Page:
Gail Carriger’s Parasolverse

Parasolverse is the name given to the universe in which are set several series of books and books written by Gail Carriger.
The name comes from the name of her first series in that universe, “The Parasol Protectorate”.

This very well thought out universe is steampunk with fantasy elements, making it potentially fit into the gaslamp fantasy category.

It’s set during the Victorian era, but in which technology is more developed and in a reality in which ether exists.
Ether is an element that the ancient Greeks situated as being in the top parts of the sky. It’s found in several theories in the field of physics until the early 20th Century. Its existence hasn’t been proved so it is admitted that it does not exist. (If I’ve understood what I’ve read correctly.)
In the parasolverse this element is associated with the soul – too much of it allows one to become a werewolf, a vampire or a ghost; the lack of it is rare and negates the effects of having too much of it. It also has practical uses, such as long distance communication as well as faster air travel.

 

I must specify that there are LGBTQ+ characters in each series, and some books are dedicated to them. If you have a problem with that, this is not for you.

 

Let me introduce the three main series, in order of publication of the first book in each.
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New views from the sky, and a new town to discover

This is the last part of the story of the little hedgehog. The first part is here, and the second one there. I hoped you enjoyed it!

 

He was woken up by Squirrel shaking his shoulder.

“We’re almost above the sea, come and see!”

Hedgehog got up, still half-asleep, and followed him towards the portholes.
When he looked, he discovered a strip of land, not as green as the last time he looked, and just behind it, the blue-grey expanse of the sea.

“It’s beautiful… It looks like the sky, but without the clouds…”

The water sparkled, its colour changing in places. It was stunning.

He finally forced himself to climb down to have a snack and some water, and went back to work.

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Steampunk, n.

Designed by Vectorpocket / Freepik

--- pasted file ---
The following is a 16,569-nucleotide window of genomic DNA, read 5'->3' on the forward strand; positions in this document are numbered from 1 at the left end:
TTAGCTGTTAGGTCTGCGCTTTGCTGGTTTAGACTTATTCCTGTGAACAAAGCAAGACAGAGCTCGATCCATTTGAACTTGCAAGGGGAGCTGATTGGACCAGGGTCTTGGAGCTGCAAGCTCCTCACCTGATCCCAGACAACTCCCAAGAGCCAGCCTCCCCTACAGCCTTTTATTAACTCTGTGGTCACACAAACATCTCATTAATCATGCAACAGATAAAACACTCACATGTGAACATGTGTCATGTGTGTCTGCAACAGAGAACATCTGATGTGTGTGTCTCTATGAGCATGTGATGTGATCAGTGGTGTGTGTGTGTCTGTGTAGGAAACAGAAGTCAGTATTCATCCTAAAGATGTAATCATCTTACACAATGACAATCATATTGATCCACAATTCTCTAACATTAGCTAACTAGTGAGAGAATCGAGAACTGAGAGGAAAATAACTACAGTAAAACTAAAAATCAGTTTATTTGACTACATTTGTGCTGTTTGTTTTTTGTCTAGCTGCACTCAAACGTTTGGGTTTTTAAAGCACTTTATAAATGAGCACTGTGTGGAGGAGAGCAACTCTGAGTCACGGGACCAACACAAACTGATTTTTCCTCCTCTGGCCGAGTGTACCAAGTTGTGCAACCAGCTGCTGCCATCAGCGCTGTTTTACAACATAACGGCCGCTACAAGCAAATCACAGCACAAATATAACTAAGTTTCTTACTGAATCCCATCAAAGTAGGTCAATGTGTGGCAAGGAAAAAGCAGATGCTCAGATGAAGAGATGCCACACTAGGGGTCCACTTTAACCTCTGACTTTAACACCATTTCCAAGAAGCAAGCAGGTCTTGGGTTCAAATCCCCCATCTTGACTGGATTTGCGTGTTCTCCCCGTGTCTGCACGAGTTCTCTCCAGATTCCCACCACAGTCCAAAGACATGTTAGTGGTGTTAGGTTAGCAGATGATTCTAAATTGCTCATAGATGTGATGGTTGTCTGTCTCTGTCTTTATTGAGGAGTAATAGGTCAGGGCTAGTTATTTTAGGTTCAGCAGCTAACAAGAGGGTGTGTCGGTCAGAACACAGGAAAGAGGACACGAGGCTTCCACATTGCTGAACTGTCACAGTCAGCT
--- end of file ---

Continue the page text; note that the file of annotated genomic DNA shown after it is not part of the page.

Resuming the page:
The story of “the little hedgehog who wanted to pilot a dirigible” is set in a steampunk universe.
Since I didn’t know whether you knew what it was, I decided to give you a (very) brief overview.

 

From the Merriam-Webster dictionary :
steampunk, noun

steam·​punk | \ ˈstēm-ˌpəŋk \

: science fiction dealing with 19th-century societies dominated by historical or imagined steam-powered technology

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What to do with friends ?

Warning: almost spoiler free commentary of « Shang-Chi and the legend of the ten rings » further along, with a picture of an important (I think) character.

The theme for these four weeks is friendship, and Mr Risson and his friends are going to share some things they enjoy doing together.

 

Drink a cup of tea together

Magnus (on the right) and Thorsten love drinking a cup of tea whilst chatting.
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A hedgehog in the engine room

Here’s the second part of the story of little Hedgehog, now an adult. If you’ve missed the first part, you can find it here.

 

One day, a worker from the engine room fell ill and Hedgehog was offered his post temporarily.
It was a bit tiring, one had to fill the wood-fired boilers so they wouldn’t go out, but he agreed.
He was going to fly!

A dirigible is a bit like a ship except, instead of the sails, there are some big balloons that are filled up by steam coming out of big funnels.
That steam comes from the boilers in which wood is being burnt.
It’s not very practical, but at that time they didn’t know how to do differently.

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Long distance friendships

There are several situations that can lead to a friendship moving to letters, or more recently to e-mails: in childhood, when meeting friends on holidays, at summer camps or when they move town ; later on, with friends met at university, or even friends from work.
There is also the situation of the pen pal, where the relationship starts by letters and can lead to an enduring friendship, sometimes without people ever meeting face to face.

Then there is the case of social networks.

Some people say friends met on them are not real friends yet the principle seems, to me anyway, very close to that of the pen pal: someone with whom one bonds over a common interest, whatever it may be.

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« The Forty Rules of Love » by Elif Shafak

My summer read to end this month under the theme of summer and back to school.

 

My mother and a friend both recommended this book and I thank them for it.

I have read a criticism that Elif Shafak separates, or moves away, Sufi mysticism from Islam in this book, and that the image of it being put forward is not (quite) the truth of this philosophy.
I couldn’t tell, but I prefer to let you know.
This book might not be an introduction to Sufi mysticism.

What it is, though, is an introduction to Love, or a reminder.
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